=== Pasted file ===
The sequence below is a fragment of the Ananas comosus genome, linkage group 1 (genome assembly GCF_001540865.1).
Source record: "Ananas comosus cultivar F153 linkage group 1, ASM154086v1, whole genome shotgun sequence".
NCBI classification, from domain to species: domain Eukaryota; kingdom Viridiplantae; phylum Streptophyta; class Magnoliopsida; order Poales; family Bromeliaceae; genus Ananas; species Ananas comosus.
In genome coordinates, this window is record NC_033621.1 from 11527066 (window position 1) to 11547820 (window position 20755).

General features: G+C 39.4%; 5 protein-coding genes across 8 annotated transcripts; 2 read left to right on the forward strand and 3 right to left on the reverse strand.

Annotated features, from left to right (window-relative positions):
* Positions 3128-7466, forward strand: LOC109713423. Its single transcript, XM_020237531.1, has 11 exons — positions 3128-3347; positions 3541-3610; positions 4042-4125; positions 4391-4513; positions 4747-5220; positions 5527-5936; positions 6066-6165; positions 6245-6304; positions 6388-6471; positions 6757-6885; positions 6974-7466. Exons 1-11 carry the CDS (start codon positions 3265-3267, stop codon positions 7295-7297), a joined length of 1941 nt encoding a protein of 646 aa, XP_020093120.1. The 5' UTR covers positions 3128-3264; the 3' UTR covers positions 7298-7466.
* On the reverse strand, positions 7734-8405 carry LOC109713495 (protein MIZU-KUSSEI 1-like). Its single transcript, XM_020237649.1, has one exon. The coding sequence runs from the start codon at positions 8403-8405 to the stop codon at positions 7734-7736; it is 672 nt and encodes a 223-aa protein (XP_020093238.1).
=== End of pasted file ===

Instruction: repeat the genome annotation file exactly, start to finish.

The sequence below is a fragment of the Ananas comosus genome, linkage group 1 (genome assembly GCF_001540865.1).
Source record: "Ananas comosus cultivar F153 linkage group 1, ASM154086v1, whole genome shotgun sequence".
NCBI classification, from domain to species: domain Eukaryota; kingdom Viridiplantae; phylum Streptophyta; class Magnoliopsida; order Poales; family Bromeliaceae; genus Ananas; species Ananas comosus.
In genome coordinates, this window is record NC_033621.1 from 11527066 (window position 1) to 11547820 (window position 20755).

General features: G+C 39.4%; 5 protein-coding genes across 8 annotated transcripts; 2 read left to right on the forward strand and 3 right to left on the reverse strand.

Annotated features, from left to right (window-relative positions):
* Positions 3128-7466, forward strand: LOC109713423. Its single transcript, XM_020237531.1, has 11 exons — positions 3128-3347; positions 3541-3610; positions 4042-4125; positions 4391-4513; positions 4747-5220; positions 5527-5936; positions 6066-6165; positions 6245-6304; positions 6388-6471; positions 6757-6885; positions 6974-7466. Exons 1-11 carry the CDS (start codon positions 3265-3267, stop codon positions 7295-7297), a joined length of 1941 nt encoding a protein of 646 aa, XP_020093120.1. The 5' UTR covers positions 3128-3264; the 3' UTR covers positions 7298-7466.
* On the reverse strand, positions 7734-8405 carry LOC109713495 (protein MIZU-KUSSEI 1-like). Its single transcript, XM_020237649.1, has one exon. The coding sequence runs from the start codon at positions 8403-8405 to the stop codon at positions 7734-7736; it is 672 nt and encodes a 223-aa protein (XP_020093238.1).